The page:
How to Make Your Laundry Routine Eco-Friendly

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If you just started your zero-waste journey, you may be very conscious of the chemical cleaners in your house. One easy thing you may not have thought to switch out is your laundry detergent.

Laundry detergent is one of the worst products to have in your house. Not only is it filled with harmful toxins and chemicals, but you can't get away from it! It's on your pj's, your towels, kitchen cloths, your bed sheets, the list goes on! In some way or another, you are always in contact with the fabric that went through that treatment and is now covered in harmful chemicals.

You may be wondering what exactly is in your laundry detergent and how bad it is for you. After all, everyone uses it/needs it, right?

Scents

Let's start with the perfumes, shall we? 

You know that feeling when you walk down the laundry aisle and have to hold your breath because the scents are so strong? That's fragrance.

Manufacturers combine several chemicals to produce fragrance, and you will see it listed as such on the bottle. The specific chemicals don't have to be listed on the label because of trade protection. But these chemicals are 'hazardous air pollutants', not only for yourself but also for nature. AKA, you don't want them around!

Cleaning agents

These are to help the products clean your clothes better. Some of these chemicals are, Quaternium-15, (known to release formaldehyde), diethanolamine, (linked to skin and eye irritation, nonylphenol ethoxylate or NPE, ( toxic to nerves, hormonal disruptor, toxic to marine life) petroleum distillates (linked to cancer and lung damage)...and so many more!

Stabilizers 

These are to help the detergent's shelf life. Some of these chemicals include polyalkylene oxide or ethylene oxide which are linked to eye and lung irritation. These are linked to lung and eye irritation, even dermatitis.

Bleach

Bleach can be mixed into the detergent or you may be using it by itself. Either way, it is incredibly toxic and when mixed with wastewater can form toxic organic compounds causing respiratory issues and kidney damages.

Brighteners

These you will find in products that advertise "Brighter Clothes".

These chemicals trap UV light and remain on your clothes making them appear brighter. Care to know their names? Naphthotriazolystilbnese, linked with developmental and reproductive effects and benzoxazolyl...to name a few.

1,4- Dioxane

1,4-dioxane is a by-product of ethoxylation, "a cheap shortcut process companies use to provide mildness to harsh cleaning ingredients." It is considered to cause cancer in the State of California and has been found to be potentially toxic to your brain and central nervous system. Since it is a byproduct, (not an ingredient) it does not have to be listed on product labels.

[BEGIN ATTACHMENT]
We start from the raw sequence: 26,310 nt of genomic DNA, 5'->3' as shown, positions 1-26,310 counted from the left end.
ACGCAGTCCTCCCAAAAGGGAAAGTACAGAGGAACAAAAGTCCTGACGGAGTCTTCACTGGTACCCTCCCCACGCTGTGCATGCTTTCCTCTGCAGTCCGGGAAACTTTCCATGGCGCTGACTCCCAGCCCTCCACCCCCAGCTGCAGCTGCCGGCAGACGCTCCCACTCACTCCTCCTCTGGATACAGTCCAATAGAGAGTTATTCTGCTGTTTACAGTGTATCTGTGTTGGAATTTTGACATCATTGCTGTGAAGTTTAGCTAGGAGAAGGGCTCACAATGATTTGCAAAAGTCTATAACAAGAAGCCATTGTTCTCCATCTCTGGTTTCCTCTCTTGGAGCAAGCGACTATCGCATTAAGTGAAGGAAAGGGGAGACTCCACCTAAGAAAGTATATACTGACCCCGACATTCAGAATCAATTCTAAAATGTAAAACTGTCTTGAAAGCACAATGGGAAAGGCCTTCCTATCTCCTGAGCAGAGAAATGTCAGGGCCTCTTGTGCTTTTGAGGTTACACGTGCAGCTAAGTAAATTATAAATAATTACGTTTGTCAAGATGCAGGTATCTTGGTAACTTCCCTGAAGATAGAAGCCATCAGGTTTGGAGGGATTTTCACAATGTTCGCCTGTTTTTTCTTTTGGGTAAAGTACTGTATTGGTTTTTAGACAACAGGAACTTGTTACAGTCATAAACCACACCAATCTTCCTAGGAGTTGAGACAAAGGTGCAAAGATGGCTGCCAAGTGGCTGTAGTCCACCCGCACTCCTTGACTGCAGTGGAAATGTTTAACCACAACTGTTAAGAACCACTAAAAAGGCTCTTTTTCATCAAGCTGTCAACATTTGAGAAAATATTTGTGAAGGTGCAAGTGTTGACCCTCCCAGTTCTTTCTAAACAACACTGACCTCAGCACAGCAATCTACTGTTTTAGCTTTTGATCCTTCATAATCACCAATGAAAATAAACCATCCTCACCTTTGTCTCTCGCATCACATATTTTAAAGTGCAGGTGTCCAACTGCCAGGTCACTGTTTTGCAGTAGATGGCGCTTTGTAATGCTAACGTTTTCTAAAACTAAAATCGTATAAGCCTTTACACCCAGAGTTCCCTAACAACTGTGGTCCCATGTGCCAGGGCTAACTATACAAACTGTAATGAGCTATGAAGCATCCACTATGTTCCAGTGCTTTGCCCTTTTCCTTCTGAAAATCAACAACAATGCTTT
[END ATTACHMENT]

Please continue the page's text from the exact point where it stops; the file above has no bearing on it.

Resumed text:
Phosphates & ED

These chemicals are used to help the detergents be more effective in hard water. These chemicals are extremely harmful to the environment, particularly in streams and waterways. 

So what can you do?

Well, stop buying commercial laundry detergent and find a natural brand!

At Bring Your Own LLC, we sell 3 different kinds of powdered laundry soap in bulk. It's what we use and love! 

We have lemon, lavender, and unscented, and they are just as effective as store-bought detergents, without the harmful chemicals! While our powder laundry soap is 100% safe for cloth diapers, we also have a cloth diaper laundry detergent concentrate available!

We estimate that for every one load of laundry you do with a commercial detergent you could do 3+ loads with our powder detergent! It only takes 1/2 to one tablespoon of powdered detergent for you to wash a full load.

We also have a stain stick available that has ingredients you can actually pronounce! And if you have pesky stains but aren't ready for the stain stick, you can always try some baking soda and water on the stain.

A few other tips for making your laundry routine more eco-friendly are below:

  • Re-wear clothes to get more usage out of them before having to do a load. 
  • Save up your laundry for full loads.
  • Wash your laundry in cold water to save on the energy used for making hot water.
  • Air dry when possible, either outside or on a drying rack in your house.

How have you been able to make your laundry routine more eco-friendly? We would love to hear from you in the comments! Remember, there are always alternatives out there; you may just have to do some research.

Written by Anneke Lamb